How to banish the impostor syndrome

Many women have feelings of self-doubt when faced with professional challenges: Am I good enough? Am I smart enough? Am I strong enough (mentally speaking)?

The authentic self is the soul made visible” says Sarah Ban Breathnach

According to Dr. Valerie Young’s Impostor Syndrome website even the most high profile, most influential women and men have feelings of inadequacies. The psychological experience of believing that one’s accomplishments came about not through genuine ability, but as a result of having been lucky, having worked harder than others, or having manipulated other people’s impressions, has been labeled the impostor phenomenon.

Often women might not complete on business deals or career opportunities due to ‘Impostor Syndrome’. The antidote may be easier said than done as women need to be fearless and take responsibility. Women can take the first step by showing the world their authenticity.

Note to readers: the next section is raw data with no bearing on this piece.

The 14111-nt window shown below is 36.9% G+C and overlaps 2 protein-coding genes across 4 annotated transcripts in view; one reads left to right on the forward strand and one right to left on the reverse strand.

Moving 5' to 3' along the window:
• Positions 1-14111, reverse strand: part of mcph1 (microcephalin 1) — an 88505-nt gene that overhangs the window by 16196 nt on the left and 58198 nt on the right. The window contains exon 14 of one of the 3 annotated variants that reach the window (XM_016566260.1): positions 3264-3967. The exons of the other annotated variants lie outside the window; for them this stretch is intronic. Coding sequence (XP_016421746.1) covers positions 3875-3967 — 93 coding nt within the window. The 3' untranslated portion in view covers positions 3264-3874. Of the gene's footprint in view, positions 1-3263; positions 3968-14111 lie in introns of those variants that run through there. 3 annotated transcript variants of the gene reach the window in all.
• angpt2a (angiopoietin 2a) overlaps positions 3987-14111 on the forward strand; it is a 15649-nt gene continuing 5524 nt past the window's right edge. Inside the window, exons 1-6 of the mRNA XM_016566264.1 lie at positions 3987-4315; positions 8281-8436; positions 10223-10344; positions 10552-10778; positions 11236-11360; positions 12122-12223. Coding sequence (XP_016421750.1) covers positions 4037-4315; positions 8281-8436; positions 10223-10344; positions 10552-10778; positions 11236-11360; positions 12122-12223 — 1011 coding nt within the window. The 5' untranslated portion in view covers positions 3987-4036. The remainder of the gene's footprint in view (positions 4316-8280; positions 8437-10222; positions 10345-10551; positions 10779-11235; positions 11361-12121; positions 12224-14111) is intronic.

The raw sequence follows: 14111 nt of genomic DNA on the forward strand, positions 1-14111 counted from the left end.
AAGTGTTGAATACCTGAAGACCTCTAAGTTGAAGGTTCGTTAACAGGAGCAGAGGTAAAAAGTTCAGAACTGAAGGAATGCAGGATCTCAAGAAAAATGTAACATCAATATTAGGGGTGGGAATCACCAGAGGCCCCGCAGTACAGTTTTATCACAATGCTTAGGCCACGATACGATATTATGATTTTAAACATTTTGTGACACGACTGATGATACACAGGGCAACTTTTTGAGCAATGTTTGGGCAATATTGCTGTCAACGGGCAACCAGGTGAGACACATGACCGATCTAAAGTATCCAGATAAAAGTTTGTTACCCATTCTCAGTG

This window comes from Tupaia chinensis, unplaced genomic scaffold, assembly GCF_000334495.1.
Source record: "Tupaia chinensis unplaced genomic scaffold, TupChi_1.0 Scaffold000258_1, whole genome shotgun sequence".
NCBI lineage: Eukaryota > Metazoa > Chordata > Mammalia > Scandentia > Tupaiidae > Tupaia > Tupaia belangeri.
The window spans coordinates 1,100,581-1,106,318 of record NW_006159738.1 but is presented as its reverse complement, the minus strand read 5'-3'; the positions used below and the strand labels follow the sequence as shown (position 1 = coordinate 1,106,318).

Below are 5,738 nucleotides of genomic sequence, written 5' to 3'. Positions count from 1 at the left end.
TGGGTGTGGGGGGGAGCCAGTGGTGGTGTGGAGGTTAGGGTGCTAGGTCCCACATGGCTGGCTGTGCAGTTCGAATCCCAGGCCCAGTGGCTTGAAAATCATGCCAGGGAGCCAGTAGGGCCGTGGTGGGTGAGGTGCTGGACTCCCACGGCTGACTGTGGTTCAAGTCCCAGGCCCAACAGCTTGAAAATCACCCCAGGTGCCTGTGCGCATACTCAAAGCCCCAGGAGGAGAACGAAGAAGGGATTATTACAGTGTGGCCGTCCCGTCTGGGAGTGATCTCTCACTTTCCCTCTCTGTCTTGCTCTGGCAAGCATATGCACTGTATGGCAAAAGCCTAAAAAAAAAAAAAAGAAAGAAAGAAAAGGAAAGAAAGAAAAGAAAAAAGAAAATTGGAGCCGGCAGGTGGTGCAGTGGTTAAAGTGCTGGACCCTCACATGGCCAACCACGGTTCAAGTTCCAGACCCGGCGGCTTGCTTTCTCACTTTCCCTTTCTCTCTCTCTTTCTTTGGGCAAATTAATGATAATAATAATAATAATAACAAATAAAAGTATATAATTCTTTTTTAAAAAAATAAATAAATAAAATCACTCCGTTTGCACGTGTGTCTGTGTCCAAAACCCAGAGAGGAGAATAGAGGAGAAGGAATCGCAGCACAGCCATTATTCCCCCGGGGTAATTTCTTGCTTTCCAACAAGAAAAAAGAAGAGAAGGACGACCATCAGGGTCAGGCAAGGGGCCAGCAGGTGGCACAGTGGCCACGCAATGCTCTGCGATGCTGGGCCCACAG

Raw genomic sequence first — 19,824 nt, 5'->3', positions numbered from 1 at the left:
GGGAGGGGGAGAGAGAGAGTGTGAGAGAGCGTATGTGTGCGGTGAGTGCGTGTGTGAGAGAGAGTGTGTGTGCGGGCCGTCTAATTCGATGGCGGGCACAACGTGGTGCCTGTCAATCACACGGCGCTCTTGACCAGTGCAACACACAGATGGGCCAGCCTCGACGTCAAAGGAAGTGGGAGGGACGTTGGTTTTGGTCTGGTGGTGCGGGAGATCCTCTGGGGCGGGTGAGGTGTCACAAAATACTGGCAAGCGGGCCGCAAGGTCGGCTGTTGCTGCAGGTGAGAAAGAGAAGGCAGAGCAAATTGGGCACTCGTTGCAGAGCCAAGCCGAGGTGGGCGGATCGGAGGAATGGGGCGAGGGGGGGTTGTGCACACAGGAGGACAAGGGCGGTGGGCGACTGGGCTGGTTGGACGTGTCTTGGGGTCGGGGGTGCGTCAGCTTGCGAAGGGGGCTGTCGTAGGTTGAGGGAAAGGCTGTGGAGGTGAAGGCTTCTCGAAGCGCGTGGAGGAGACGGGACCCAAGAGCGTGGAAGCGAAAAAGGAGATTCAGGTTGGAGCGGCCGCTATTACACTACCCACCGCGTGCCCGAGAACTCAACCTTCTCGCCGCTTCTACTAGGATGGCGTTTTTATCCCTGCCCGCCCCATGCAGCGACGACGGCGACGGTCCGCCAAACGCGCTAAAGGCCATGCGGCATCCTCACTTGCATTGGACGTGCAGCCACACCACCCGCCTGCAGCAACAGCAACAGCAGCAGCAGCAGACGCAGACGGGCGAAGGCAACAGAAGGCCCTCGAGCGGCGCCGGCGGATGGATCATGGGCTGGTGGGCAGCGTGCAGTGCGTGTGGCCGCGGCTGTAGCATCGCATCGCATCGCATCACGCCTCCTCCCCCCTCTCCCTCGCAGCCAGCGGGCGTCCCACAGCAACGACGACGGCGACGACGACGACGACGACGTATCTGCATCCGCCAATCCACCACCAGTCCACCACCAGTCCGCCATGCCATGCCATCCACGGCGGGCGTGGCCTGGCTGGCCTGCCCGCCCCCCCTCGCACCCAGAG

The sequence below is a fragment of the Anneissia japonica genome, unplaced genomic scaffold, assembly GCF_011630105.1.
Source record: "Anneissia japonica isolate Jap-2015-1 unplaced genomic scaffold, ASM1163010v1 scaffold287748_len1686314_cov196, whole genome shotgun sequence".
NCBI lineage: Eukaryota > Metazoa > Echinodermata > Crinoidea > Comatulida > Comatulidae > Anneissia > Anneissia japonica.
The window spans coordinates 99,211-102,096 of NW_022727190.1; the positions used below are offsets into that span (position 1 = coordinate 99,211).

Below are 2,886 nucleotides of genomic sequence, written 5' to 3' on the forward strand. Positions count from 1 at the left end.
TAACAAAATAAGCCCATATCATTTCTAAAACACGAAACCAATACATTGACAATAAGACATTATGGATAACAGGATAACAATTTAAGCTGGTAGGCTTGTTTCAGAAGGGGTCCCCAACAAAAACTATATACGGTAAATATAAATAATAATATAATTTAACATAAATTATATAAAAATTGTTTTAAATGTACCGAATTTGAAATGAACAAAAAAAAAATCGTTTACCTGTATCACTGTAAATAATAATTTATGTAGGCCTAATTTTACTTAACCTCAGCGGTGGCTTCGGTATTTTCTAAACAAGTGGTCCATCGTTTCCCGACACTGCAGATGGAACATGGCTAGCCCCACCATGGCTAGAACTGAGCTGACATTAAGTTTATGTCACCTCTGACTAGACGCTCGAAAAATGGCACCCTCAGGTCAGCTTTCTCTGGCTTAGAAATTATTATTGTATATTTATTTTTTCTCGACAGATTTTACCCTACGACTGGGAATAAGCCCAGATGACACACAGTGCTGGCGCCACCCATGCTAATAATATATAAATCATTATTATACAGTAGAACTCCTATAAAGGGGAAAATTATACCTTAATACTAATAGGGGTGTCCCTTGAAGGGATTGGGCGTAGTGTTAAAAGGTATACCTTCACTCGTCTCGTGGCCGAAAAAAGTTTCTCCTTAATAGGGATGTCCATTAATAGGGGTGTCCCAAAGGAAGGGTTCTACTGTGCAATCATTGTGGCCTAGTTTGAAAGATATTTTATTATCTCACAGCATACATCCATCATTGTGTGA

There is an abundance of talented women who strive to be the best that they can be.

Global sustainability – socially, economically, environmentally and politically relies on women doing their part, which means utilizing innate talents.

So why might some women not pursue their dream careers?

In her book, The Equality Illusion Kat Banyard highlights reasons for inaction. Banyard cites that women and girls are bombarded by images of what they should be doing. From primary socialization to the media, women, and girls are shown what they should be like in order to fit into society’s vision of what is acceptable. Boys are positioned as boisterous and building things while girls are positioned as quiet home-makers.

Perhaps women should step out from the cloud of societal constraints and let their talents shine.

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